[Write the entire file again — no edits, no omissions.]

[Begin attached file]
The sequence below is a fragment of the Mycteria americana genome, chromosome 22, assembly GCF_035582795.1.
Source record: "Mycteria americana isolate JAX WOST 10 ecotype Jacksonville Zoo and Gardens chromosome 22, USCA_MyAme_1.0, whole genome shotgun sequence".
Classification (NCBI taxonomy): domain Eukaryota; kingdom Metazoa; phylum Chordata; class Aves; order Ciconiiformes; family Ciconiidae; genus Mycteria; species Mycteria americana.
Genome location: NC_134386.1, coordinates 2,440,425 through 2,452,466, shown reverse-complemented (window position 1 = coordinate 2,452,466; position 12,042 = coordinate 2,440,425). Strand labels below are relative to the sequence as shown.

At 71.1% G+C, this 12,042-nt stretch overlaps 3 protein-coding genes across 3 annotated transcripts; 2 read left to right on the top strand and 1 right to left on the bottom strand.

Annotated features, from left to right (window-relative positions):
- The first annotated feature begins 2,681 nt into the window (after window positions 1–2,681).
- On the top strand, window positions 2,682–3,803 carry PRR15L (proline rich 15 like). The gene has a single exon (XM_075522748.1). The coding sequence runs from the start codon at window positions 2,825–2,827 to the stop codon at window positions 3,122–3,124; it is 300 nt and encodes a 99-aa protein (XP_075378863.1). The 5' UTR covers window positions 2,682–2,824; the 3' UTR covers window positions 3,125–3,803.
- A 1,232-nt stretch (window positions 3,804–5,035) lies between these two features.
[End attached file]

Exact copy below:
The sequence below is a fragment of the Mycteria americana genome, chromosome 22, assembly GCF_035582795.1.
Source record: "Mycteria americana isolate JAX WOST 10 ecotype Jacksonville Zoo and Gardens chromosome 22, USCA_MyAme_1.0, whole genome shotgun sequence".
Classification (NCBI taxonomy): domain Eukaryota; kingdom Metazoa; phylum Chordata; class Aves; order Ciconiiformes; family Ciconiidae; genus Mycteria; species Mycteria americana.
Genome location: NC_134386.1, coordinates 2,440,425 through 2,452,466, shown reverse-complemented (window position 1 = coordinate 2,452,466; position 12,042 = coordinate 2,440,425). Strand labels below are relative to the sequence as shown.

At 71.1% G+C, this 12,042-nt stretch overlaps 3 protein-coding genes across 3 annotated transcripts; 2 read left to right on the top strand and 1 right to left on the bottom strand.

Annotated features, from left to right (window-relative positions):
- The first annotated feature begins 2,681 nt into the window (after window positions 1–2,681).
- On the top strand, window positions 2,682–3,803 carry PRR15L (proline rich 15 like). The gene has a single exon (XM_075522748.1). The coding sequence runs from the start codon at window positions 2,825–2,827 to the stop codon at window positions 3,122–3,124; it is 300 nt and encodes a 99-aa protein (XP_075378863.1). The 5' UTR covers window positions 2,682–2,824; the 3' UTR covers window positions 3,125–3,803.
- A 1,232-nt stretch (window positions 3,804–5,035) lies between these two features.